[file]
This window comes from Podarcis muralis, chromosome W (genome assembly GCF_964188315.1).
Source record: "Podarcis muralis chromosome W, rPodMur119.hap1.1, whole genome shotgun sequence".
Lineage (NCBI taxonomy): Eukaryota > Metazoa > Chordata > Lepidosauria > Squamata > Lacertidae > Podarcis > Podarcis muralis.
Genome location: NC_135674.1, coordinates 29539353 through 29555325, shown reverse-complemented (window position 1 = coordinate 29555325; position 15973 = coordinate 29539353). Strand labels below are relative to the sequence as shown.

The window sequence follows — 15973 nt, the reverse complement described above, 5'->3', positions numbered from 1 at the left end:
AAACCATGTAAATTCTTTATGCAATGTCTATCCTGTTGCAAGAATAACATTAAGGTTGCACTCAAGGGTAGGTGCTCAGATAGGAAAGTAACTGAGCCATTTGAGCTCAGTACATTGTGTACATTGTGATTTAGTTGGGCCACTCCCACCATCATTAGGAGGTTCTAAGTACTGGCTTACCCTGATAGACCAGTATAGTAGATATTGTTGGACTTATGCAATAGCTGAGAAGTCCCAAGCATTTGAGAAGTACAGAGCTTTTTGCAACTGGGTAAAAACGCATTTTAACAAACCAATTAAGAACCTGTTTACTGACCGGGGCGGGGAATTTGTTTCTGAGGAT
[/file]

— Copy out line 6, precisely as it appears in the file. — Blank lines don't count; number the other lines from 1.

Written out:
AAACCATGTAAATTCTTTATGCAATGTCTATCCTGTTGCAAGAATAACATTAAGGTTGCACTCAAGGGTAGGTGCTCAGATAGGAAAGTAACTGAGCCATTTGAGCTCAGTACATTGTGTACATTGTGATTTAGTTGGGCCACTCCCACCATCATTAGGAGGTTCTAAGTACTGGCTTACCCTGATAGACCAGTATAGTAGATATTGTTGGACTTATGCAATAGCTGAGAAGTCCCAAGCATTTGAGAAGTACAGAGCTTTTTGCAACTGGGTAAAAACGCATTTTAACAAACCAATTAAGAACCTGTTTACTGACCGGGGCGGGGAATTTGTTTCTGAGGAT